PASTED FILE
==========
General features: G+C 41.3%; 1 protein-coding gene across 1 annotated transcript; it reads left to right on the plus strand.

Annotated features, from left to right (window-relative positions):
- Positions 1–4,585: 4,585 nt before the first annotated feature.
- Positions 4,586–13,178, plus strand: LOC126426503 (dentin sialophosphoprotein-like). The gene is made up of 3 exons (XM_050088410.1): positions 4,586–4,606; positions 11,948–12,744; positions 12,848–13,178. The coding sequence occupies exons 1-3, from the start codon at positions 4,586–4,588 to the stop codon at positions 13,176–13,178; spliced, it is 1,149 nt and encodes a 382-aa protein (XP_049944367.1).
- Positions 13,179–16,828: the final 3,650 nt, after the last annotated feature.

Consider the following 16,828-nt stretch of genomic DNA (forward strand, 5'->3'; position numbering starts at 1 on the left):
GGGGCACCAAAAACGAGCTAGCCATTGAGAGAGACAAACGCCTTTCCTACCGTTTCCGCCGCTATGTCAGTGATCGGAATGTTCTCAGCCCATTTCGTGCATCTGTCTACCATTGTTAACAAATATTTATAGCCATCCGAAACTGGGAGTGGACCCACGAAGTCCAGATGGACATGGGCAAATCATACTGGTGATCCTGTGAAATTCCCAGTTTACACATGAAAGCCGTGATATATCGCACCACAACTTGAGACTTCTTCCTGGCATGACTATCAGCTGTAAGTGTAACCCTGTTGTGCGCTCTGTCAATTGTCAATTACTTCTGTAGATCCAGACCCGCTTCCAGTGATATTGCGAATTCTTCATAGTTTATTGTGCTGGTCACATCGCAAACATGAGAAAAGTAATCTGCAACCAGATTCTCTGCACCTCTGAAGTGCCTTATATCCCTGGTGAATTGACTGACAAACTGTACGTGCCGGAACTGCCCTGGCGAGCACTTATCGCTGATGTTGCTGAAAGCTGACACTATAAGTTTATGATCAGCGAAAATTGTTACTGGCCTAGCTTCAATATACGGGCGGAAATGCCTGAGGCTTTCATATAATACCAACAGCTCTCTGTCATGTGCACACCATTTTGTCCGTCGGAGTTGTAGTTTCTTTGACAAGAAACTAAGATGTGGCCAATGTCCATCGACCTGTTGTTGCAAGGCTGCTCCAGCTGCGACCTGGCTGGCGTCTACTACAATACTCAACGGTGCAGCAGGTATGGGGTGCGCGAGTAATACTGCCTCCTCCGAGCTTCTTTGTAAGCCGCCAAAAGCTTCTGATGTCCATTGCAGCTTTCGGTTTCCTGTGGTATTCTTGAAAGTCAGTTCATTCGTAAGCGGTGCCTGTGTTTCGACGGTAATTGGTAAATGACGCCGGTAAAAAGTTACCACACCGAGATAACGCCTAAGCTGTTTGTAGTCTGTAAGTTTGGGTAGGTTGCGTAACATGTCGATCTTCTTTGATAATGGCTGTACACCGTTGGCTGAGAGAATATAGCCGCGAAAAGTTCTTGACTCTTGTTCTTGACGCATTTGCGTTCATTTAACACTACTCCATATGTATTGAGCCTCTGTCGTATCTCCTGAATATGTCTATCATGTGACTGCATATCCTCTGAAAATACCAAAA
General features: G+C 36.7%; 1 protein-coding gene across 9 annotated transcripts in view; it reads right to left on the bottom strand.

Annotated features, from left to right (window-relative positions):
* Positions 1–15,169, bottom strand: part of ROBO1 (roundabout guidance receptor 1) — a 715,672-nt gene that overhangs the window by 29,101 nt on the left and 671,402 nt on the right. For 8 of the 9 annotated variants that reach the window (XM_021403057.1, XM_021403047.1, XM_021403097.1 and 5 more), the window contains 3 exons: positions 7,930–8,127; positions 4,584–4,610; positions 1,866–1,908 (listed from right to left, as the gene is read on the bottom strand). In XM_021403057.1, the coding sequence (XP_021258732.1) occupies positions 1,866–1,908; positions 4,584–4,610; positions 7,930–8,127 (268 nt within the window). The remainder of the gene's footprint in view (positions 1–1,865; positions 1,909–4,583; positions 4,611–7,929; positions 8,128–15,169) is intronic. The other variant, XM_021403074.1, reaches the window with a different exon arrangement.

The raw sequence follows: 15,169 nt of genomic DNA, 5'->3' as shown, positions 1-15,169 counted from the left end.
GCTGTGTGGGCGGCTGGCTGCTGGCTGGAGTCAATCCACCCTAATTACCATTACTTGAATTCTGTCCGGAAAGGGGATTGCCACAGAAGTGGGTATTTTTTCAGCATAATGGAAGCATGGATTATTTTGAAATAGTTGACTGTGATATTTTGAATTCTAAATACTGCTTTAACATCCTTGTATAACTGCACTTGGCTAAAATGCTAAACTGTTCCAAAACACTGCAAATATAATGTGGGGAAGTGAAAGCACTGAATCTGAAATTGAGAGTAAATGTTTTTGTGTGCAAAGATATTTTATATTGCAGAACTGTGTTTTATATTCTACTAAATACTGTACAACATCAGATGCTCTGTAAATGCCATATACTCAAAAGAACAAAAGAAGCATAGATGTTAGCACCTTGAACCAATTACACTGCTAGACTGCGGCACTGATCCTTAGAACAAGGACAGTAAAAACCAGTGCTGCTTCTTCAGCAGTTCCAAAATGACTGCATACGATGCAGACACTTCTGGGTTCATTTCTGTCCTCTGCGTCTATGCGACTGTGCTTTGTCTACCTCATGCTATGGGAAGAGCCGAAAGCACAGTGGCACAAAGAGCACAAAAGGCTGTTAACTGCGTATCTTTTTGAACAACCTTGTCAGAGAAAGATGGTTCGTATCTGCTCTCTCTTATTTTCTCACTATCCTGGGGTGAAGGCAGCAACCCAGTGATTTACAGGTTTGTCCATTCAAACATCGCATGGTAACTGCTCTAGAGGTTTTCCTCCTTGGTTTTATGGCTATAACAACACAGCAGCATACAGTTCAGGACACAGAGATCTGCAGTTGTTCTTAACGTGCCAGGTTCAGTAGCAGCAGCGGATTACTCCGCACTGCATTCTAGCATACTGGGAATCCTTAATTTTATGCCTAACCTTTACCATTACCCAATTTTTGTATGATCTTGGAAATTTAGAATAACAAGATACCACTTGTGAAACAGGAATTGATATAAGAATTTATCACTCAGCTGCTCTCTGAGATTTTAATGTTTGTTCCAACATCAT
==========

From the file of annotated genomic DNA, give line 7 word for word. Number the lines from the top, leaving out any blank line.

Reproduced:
GGGGCACCAAAAACGAGCTAGCCATTGAGAGAGACAAACGCCTTTCCTACCGTTTCCGCCGCTATGTCAGTGATCGGAATGTTCTCAGCCCATTTCGTGCATCTGTCTACCATTGTTAACAAATATTTATAGCCATCCGAAACTGGGAGTGGACCCACGAAGTCCAGATGGACATGGGCAAATCATACTGGTGATCCTGTGAAATTCCCAGTTTACACATGAAAGCCGTGATATATCGCACCACAACTTGAGACTTCTTCCTGGCATGACTATCAGCTGTAAGTGTAACCCTGTTGTGCGCTCTGTCAATTGTCAATTACTTCTGTAGATCCAGACCCGCTTCCAGTGATATTGCGAATTCTTCATAGTTTATTGTGCTGGTCACATCGCAAACATGAGAAAAGTAATCTGCAACCAGATTCTCTGCACCTCTGAAGTGCCTTATATCCCTGGTGAATTGACTGACAAACTGTACGTGCCGGAACTGCCCTGGCGAGCACTTATCGCTGATGTTGCTGAAAGCTGACACTATAAGTTTATGATCAGCGAAAATTGTTACTGGCCTAGCTTCAATATACGGGCGGAAATGCCTGAGGCTTTCATATAATACCAACAGCTCTCTGTCATGTGCACACCATTTTGTCCGTCGGAGTTGTAGTTTCTTTGACAAGAAACTAAGATGTGGCCAATGTCCATCGACCTGTTGTTGCAAGGCTGCTCCAGCTGCGACCTGGCTGGCGTCTACTACAATACTCAACGGTGCAGCAGGTATGGGGTGCGCGAGTAATACTGCCTCCTCCGAGCTTCTTTGTAAGCCGCCAAAAGCTTCTGATGTCCATTGCAGCTTTCGGTTTCCTGTGGTATTCTTGAAAGTCAGTTCATTCGTAAGCGGTGCCTGTGTTTCGACGGTAATTGGTAAATGACGCCGGTAAAAAGTTACCACACCGAGATAACGCCTAAGCTGTTTGTAGTCTGTAAGTTTGGGTAGGTTGCGTAACATGTCGATCTTCTTTGATAATGGCTGTACACCGTTGGCTGAGAGAATATAGCCGCGAAAAGTTCTTGACTCTTGTTCTTGACGCATTTGCGTTCATTTAACACTACTCCATATGTATTGAGCCTCTGTCGTATCTCCTGAATATGTCTATCATGTGACTGCATATCCTCTGAAAATACCAAAA